The cure for martial law, runs the current wisdom in Warsaw, is just to ignore it. That, in part, explains the phlegmatic response of the Poles to last week’s announcement by military leader Wojciech Jaruzelski that 1,227 martial-law detainees would be released. Jaruzelski also dangled the prospect of a complete lifting of military rule by the end of this year but dashed hopes of a visit by Pope John Paul II this August to celebrate the 600th anniversary of Poland’s holiest shrine, the Black Madonna of Czestochowa.
A second reason for the popular apathy was that, to the average Pole, Jaruzelski had nothing new or especially significant to say. Poles have turned a cynical eye toward the military government’s promises ever since the last time internees were to be granted their freedom. Of more than 1,000 prisoners promised their release last May, only 271 actually saw the outside world, leaving between 4,000 and 6,000 comrades behind. There was justification for cynicism again this time: Jaruzelski’s pledge that all female detainees would be freed sounded good. But, in fact, most women had already been released.
Jaruzelski’s announcement came in a 44-minute speech (one of his briefest ever) to the Polish parliament on the eve of Polish National Day, a commemoration of the 1944 Communist takeover and the adoption of the Polish constitution in 1952. On Thursday, at the stroke of noon, the gates of several internment camps swung open and a trickle of prisoners fell to their knees and kissed the earth, repeating John Paul’s traditional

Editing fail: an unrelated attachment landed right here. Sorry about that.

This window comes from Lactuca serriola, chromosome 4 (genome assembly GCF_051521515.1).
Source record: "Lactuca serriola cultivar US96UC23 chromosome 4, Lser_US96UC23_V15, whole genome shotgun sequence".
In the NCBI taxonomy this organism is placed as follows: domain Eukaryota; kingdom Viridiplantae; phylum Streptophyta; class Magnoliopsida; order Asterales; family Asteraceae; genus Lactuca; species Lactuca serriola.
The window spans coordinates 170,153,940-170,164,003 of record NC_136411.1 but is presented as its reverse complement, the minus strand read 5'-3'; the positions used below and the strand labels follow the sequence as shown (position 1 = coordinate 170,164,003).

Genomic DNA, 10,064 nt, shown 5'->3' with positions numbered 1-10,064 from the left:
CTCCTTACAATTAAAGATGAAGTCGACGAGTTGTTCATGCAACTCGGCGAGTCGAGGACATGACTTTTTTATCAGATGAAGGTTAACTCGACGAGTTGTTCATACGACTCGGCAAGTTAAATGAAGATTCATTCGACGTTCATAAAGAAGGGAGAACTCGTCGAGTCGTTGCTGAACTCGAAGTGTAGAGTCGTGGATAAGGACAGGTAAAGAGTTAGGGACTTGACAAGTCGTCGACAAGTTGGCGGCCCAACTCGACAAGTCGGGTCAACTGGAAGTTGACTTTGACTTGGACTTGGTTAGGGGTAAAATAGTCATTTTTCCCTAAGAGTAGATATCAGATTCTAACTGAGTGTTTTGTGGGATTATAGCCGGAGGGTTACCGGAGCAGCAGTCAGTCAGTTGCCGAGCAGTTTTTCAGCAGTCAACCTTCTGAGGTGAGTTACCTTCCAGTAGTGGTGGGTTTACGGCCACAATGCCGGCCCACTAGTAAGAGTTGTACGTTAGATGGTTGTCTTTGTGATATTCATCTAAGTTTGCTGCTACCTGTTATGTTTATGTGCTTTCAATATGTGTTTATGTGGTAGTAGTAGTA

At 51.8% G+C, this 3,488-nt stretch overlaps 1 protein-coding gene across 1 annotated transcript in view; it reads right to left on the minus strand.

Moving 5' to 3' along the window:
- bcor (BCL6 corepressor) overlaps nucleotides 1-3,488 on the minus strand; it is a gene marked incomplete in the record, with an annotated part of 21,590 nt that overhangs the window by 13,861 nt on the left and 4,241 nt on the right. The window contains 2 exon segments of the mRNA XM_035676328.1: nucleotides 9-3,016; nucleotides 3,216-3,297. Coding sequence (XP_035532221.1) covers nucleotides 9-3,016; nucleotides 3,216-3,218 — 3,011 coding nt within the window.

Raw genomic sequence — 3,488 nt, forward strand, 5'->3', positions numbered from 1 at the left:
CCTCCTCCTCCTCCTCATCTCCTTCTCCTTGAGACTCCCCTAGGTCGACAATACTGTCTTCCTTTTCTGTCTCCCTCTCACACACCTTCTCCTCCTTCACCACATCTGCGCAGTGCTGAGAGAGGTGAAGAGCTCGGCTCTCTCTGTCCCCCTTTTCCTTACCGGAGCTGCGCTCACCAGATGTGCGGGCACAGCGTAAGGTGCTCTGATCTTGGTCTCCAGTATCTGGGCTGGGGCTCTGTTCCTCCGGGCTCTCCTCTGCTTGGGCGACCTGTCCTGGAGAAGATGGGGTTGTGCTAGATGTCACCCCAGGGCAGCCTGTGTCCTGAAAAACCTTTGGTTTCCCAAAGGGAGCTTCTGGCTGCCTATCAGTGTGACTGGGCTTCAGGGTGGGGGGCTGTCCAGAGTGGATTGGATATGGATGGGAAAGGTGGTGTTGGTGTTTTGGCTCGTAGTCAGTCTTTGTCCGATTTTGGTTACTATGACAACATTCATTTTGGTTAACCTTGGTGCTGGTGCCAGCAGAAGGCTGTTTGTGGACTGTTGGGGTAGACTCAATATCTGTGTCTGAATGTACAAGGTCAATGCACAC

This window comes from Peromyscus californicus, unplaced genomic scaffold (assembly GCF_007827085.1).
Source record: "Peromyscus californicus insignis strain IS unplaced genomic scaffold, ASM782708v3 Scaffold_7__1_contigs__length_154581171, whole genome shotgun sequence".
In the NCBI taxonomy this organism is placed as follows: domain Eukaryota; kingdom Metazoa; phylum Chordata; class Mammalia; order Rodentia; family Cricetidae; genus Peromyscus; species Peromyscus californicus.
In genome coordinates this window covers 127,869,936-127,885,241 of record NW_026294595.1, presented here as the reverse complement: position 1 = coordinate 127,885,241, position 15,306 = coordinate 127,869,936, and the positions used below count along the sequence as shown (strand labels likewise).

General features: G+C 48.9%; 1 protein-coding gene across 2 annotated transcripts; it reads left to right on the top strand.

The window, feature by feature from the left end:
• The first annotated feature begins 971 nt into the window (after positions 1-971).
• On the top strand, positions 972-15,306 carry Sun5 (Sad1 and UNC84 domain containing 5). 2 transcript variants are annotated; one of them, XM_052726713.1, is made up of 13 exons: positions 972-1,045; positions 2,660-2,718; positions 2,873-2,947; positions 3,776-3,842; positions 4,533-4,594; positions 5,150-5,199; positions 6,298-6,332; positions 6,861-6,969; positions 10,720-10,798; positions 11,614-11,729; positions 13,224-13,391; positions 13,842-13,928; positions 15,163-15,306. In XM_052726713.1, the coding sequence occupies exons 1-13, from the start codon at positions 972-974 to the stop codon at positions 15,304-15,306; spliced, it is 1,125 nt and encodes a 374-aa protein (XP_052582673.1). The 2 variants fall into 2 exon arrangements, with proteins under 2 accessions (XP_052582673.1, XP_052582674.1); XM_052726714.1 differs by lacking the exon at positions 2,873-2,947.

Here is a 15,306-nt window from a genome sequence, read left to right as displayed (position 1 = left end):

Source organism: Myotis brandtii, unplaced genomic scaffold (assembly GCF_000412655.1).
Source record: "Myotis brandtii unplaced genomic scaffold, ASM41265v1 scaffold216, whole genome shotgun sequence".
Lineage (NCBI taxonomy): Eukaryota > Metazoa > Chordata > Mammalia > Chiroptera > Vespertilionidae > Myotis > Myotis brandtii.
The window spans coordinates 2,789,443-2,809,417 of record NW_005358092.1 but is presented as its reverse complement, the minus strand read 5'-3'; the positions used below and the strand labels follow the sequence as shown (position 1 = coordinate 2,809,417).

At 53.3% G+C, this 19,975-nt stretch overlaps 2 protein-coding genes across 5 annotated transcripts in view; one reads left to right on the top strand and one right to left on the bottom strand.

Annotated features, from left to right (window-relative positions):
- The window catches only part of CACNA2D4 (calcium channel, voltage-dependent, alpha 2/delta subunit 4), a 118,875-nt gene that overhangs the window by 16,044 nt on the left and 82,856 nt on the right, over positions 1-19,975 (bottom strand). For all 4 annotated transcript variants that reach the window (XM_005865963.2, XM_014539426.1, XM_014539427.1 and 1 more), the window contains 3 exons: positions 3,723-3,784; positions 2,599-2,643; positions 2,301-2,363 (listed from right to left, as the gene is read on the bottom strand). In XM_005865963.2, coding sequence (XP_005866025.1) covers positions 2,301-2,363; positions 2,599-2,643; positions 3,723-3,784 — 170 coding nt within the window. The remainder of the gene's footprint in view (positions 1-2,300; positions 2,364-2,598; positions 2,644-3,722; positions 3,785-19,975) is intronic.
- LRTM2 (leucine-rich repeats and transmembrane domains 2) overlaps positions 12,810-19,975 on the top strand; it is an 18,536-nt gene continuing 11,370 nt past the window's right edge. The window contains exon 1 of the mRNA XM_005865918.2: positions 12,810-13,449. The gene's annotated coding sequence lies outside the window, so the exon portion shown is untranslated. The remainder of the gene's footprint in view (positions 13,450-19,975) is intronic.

gesture on arriving in a new country. But Lech Walesa and other leaders of the independent trade union Solidarity were not among them, dashing many hopes.
Some of the resulting frustration was visible in Warsaw on National Day. About 1,000 demonstrators gathered in Victory Square to sing hymns and lay flowers on the spot where a memorial to the late Stefan Cardinal Wyszyñski has been proposed. Respects were paid to the Pope and Polish religious leaders and to nine miners killed in a police raid on the Wujac coal mine last year during the protests that followed imposition of martial law. Walesa, too, was remembered.
Otherwise there was little, except for official ceremonies, to set the day apart from any others. Poles remember last winter’s hardships and anticipate that next winter will be even harder. Small wonder, therefore, that many continue to vote with their feet. Since the imposition of martial law, 150,000 have fled or deemed it wiser not to return, including three ambassadors, several shiploads of sailors and an undetermined number of soccer “fans” who secured visas to cheer on their country during the World Cup but somehow never made it to Spain. Last week four people stole a government helicopter and flew to Austria. For those who remained, following Jaruzelski’s disappointing news nothing was left but to give the now characteristic shoulder shrug and acknowledge the fact that their ailing nation would have to suffer a while longer.
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